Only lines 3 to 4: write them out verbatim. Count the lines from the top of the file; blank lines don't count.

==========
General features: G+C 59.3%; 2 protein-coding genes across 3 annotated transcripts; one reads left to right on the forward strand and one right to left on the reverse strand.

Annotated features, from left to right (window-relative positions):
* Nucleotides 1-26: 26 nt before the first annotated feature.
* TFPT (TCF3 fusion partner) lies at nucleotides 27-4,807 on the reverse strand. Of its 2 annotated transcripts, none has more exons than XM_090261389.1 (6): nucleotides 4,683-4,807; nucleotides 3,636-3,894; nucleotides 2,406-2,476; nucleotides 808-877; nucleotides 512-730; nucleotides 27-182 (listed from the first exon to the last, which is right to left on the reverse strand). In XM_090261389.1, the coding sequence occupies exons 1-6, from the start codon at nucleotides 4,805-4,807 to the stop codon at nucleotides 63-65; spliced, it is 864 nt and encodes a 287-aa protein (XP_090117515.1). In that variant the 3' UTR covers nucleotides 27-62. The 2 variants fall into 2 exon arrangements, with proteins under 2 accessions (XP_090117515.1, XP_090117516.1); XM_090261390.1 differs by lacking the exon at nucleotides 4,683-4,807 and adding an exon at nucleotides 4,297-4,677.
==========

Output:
* Nucleotides 1-26: 26 nt before the first annotated feature.
* TFPT (TCF3 fusion partner) lies at nucleotides 27-4,807 on the reverse strand. Of its 2 annotated transcripts, none has more exons than XM_090261389.1 (6): nucleotides 4,683-4,807; nucleotides 3,636-3,894; nucleotides 2,406-2,476; nucleotides 808-877; nucleotides 512-730; nucleotides 27-182 (listed from the first exon to the last, which is right to left on the reverse strand). In XM_090261389.1, the coding sequence occupies exons 1-6, from the start codon at nucleotides 4,805-4,807 to the stop codon at nucleotides 63-65; spliced, it is 864 nt and encodes a 287-aa protein (XP_090117515.1). In that variant the 3' UTR covers nucleotides 27-62. The 2 variants fall into 2 exon arrangements, with proteins under 2 accessions (XP_090117515.1, XP_090117516.1); XM_090261390.1 differs by lacking the exon at nucleotides 4,683-4,807 and adding an exon at nucleotides 4,297-4,677.